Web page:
In the same way, our customers and clients (especially if you’re in certain niches) have been bingeing on our marketing tactics for a couple of years now. And they’ve got to where they can predict the beats almost as expertly as we can.
(In a funny twist of fate, when I was doing a little research brushing up on screenwriting beats, I found this — a webinar teaching aspiring TV writers the beats of writing a pilot. Ironic?)
When the audience catches on, you’ve jumped the shark
When people talk about a TV show “jumping the shark” they’re referring to a particularly memorable episode of Happy Days when the Fonz literally jumped over a shark on a pair of waterskis. It’s the point at which the plot of a TV show gets a little ridiculous in trying to keep the audience coming back.
But instead of exciting people, the audience rolls its eyes and gets wise to the idea that their formerly favorite show is getting a little desperate.
The same thing happens when a marketing effort starts to jump the shark.
When you personally get a dozen different emails from affiliates of a single program…
When every other post in your newsfeed is an ad for that webinar…
When you scroll for two minutes straight to try to get to the bottom of a sales page just so you can get the actual price and details of the program…
When you sign up for the video series, but don’t even make it through the first one when you realize there’s nothing actionable in it…
The thing is, because these marketing formulas worked, and worked so well, of course we all jumped on them (myself included!). We put these tactics to work and watched the sales roll in…
But our audiences are getting savvier.
They’ve seen these stories before. They know the beats, even if they don’t know the exact script. And they’re not as likely to part with their money as they used to be.
I’ve seen many successful entrepreneurs in my personal circles who have suffered this year. Sales are down. Ad costs up. Conversion rates tanking. The things that they used to be able to count on are no longer so rock solid as they once seemed.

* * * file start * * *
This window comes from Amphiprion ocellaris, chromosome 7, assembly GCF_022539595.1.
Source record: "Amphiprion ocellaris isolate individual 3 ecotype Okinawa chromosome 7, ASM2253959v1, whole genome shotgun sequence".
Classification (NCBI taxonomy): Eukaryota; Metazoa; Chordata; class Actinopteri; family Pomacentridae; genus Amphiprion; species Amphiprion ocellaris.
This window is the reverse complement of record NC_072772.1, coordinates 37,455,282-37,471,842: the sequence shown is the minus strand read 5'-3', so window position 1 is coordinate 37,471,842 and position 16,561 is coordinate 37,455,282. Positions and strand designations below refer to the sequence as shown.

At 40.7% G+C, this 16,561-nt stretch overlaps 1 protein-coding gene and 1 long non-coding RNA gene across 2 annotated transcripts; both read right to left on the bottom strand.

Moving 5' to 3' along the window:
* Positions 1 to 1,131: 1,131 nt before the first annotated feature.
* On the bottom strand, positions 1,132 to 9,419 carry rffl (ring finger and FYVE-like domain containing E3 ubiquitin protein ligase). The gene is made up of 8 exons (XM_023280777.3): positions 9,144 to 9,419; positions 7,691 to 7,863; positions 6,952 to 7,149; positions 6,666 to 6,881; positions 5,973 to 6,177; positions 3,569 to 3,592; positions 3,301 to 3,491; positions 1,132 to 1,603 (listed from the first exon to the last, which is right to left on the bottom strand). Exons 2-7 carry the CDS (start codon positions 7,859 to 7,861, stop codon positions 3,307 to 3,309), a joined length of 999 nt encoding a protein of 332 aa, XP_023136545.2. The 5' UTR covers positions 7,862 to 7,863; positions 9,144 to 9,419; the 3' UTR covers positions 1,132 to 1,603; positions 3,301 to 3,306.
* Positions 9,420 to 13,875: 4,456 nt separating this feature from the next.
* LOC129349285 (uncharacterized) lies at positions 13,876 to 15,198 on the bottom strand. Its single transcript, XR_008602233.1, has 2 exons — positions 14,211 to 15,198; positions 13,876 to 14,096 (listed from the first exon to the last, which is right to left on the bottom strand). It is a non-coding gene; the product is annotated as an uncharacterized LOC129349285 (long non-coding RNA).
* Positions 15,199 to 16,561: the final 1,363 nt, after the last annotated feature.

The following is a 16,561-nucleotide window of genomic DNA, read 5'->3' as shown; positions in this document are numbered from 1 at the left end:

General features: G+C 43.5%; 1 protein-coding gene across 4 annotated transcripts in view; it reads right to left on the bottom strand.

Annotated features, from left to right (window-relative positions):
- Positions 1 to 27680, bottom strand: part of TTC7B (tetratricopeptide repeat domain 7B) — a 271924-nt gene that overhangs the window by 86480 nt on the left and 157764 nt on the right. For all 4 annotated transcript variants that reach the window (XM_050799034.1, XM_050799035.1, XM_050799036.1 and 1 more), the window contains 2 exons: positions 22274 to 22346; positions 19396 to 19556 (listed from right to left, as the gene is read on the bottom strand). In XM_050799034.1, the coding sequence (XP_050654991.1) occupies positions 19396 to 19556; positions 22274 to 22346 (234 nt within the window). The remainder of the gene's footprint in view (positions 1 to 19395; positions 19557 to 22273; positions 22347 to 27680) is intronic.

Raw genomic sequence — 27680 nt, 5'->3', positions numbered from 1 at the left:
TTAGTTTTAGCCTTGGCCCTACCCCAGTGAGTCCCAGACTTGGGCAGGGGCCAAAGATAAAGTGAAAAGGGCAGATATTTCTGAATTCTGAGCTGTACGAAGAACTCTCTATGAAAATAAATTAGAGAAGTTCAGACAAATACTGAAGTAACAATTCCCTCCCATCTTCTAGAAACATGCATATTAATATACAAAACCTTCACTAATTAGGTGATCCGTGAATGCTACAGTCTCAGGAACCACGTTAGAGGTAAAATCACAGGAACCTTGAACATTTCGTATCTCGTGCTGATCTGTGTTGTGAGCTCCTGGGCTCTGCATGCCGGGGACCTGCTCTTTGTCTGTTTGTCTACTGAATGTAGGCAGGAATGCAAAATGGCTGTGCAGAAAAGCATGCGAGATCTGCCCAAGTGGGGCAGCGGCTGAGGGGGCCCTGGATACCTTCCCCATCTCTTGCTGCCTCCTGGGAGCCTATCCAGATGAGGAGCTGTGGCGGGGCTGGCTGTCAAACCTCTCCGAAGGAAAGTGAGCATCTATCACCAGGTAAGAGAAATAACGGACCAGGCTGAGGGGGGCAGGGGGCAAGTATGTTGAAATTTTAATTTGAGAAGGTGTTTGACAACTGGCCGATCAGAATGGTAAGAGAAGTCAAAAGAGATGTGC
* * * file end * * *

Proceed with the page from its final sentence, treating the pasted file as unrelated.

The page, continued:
And so some marketers are trying to jump the shark. They’re dressing up the same old formulas in new costumes. Trying stunts (like waterskiing over a shark) to get attention. But never actually changing up the underlying approach.
We need to change the script
In my opinion, the problem here is that we’ve relied too heavily on someone else’s formulas, someone else’s script.
Sure, we fill in our own personal details, the story changes a little from launch to launch, but the bones remain the same.
Because we’re all shooting from the same script, the impact is greatly diminished.
But what if we rewrote the script? Each of us. Personally.
I know what you’re thinking: I’m not a marketing or sales expert. Who am I to try to do my own thing, carve my own path, when these people have got it all figured out?
But here’s the thing: You are the expert on your people, your product, your results. You know best what they need to hear, and how they need to hear it. You know if they need to see you in a video, or if they need testimonials and case studies, if they need to be appealed to emotionally or with cold hard facts.
If you know your customers well enough to serve them, you know them well enough to market to them.
The formulas and scripts we’ve all relied too heavily on are losing their potency. But those formulas were once just one marketer’s ideas about how to serve their people.
You can (and should) come up with your own formula, your own script to market and sell the way you want to talk to your audience.